List of Uses of the Halo Effect in Advertising and Branding

Consumption Behavior
Knowledge Center

Best Practices

Sign up

Sarah Daghman
Lecturer, Russian Federation

List of Uses of the Halo Effect in Advertising and Branding

The Halo Effect can be defined as an immediate judgment discrepancy, or cognitive bias, or tendency for positive impressions of a person, company, brand or product in one area to POSITIVELY influence one's opinion or feelings in other areas. Whereas Edward Thorndike, an eminent psychologist, defined the Halo Effect as the tendency to make specific inferences on the basis of a general impression.
In marketing, the term is used to explain customer bias toward certain products or services because of favorable experience with other products or services made by the same company.

How is the "Halo Effect" used in Advertising and Branding?
  1. AS A PRODUCT LINE EXTENSION STRATEGY: The halo effect explains the tendency of customers to like and buy certain products or services, based on some favorable or pleasant experience using some other products or services from the same manufacturer. See: product line pricing.
  2. TO STRENGTHEN BRAND LOYALTY: The presence of a successful product can often create a favorable opinion about the whole company. For example, Apple introduced the iPod which was creative in its features and design and provided an enjoyable experience for iPod users. Apple's positive image had a positive impact on other Apple products. So with the introduction of the iPod, Apple has witnessed strong demand and increased sales and market share of its remaining products from the success of the iPod - the Halo Effect in full glory. This halo effect is correlated to brand strength, brand loyalty, and obviously contributes to brand equity.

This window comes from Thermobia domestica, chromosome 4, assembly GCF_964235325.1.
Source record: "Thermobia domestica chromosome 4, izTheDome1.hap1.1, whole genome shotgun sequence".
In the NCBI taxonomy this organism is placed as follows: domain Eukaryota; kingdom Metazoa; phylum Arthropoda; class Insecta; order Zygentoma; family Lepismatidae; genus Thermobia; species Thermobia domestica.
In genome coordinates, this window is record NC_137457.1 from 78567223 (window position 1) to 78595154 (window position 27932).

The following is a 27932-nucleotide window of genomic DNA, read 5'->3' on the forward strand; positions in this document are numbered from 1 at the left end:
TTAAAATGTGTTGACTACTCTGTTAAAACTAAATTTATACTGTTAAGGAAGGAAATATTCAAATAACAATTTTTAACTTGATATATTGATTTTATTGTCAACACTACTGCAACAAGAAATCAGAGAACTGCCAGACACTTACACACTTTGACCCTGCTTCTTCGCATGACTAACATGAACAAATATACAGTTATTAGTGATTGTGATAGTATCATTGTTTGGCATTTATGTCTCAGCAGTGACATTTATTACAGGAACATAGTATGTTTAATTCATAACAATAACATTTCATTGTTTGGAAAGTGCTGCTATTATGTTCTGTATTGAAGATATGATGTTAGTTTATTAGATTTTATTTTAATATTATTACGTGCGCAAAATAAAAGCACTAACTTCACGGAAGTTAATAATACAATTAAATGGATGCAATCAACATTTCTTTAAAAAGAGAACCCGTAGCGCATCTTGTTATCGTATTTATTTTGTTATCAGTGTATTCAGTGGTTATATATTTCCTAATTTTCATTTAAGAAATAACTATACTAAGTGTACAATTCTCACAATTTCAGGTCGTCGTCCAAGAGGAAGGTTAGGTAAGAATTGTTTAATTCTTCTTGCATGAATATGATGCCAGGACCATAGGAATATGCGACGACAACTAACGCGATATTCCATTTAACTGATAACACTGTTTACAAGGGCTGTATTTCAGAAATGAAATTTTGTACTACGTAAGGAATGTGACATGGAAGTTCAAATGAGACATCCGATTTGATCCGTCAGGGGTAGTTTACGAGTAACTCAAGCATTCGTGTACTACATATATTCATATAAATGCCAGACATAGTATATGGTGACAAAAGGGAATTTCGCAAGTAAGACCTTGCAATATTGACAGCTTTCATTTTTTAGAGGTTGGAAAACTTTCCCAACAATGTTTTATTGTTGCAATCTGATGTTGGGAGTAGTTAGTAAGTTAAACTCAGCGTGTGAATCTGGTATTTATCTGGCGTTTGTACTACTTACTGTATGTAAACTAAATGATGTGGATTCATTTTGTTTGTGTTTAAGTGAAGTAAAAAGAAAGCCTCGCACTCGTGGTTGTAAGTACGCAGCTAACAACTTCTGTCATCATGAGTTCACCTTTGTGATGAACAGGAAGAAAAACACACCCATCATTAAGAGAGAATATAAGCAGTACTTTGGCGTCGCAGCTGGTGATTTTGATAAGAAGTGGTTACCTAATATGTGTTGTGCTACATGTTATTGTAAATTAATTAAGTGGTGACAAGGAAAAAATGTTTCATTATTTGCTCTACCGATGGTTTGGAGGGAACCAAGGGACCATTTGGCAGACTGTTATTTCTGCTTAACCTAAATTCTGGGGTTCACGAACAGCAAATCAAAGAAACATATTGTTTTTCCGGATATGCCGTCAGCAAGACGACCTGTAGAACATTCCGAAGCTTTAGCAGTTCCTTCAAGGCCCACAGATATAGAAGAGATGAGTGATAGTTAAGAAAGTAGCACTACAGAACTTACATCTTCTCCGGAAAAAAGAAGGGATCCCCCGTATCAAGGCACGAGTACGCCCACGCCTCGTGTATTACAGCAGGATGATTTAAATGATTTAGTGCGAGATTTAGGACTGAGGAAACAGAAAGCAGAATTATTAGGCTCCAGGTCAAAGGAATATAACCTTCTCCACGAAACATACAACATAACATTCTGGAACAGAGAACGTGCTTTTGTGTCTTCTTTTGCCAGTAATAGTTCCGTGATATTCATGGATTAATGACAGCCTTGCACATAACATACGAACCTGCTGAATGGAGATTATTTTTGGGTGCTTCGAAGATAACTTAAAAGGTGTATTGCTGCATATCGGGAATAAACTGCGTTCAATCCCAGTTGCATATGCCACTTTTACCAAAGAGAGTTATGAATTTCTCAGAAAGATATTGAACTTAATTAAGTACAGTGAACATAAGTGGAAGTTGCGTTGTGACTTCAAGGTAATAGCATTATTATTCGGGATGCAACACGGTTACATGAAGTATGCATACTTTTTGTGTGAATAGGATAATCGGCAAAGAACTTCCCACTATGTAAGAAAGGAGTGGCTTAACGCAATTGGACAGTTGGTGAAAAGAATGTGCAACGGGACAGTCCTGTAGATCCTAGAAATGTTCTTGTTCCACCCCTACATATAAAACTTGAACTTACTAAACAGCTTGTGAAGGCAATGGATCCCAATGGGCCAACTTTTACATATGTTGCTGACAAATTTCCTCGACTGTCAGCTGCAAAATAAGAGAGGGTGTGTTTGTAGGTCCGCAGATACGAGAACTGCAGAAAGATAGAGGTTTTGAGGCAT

3. IN CO-BRANDING: The halo effect is also being used in co-marketing / co-branding where business owners and marketers associate their businesses with other successful brands. In this they are enabling one brand to benefit from the "halo of affection" that belongs to another brand. This approach can result in evolving positive, appealing, impactful thoughts and emotions of high quality, performance, and reputation and may lift sales, market share, and increase in brand awareness and perceived value.
  4. CELEBRITY ADVERTISING: We see many popular stars from TV shows, movies and sports in advertisements. See also: Infomercials.
  5. MULTI CHANNEL: A positive advertisement / image in one channel (e.g. regular retail shops) may be helpful in another (e.g., internet) channel. See Bricks and Clicks.
  6. CORPORATE RESPONSIBILITY: A positive, responsible image may be supportive for product advertising and branding.
  7. CORPORATE SUSTAINABILITY: A positive, green image may be supportive for product advertising and branding.
⇨ What other uses of the Halo Effect in branding or advertising am I still missing? Please help to complete my list. Thanks!

Phil R. (2007. "The Halo Effect and Other Managerial Delusions", McKinsey Quarterly
Lance Leuthesser Chiranjeev S. Kohli Katrin R. Harich (1995), "Brand Equity: The Halo Effect Measure", European Journal of Marketing, Vol. 29 Iss 4 pp. 57 - 66.

Start a new forum topic


More on Consumption Behavior:
Special Interest Group

Do you have a keen interest in Consumption Behavior? Become our SIG Leader

Consumption Behavior
Knowledge Center

About 12manage | Advertising | Link to us / Cite us | Privacy | Suggestions | Terms of Service
2021 12manage - The Executive Fast Track. V15.8 - Last updated: 26-10-2021. All names of their owners.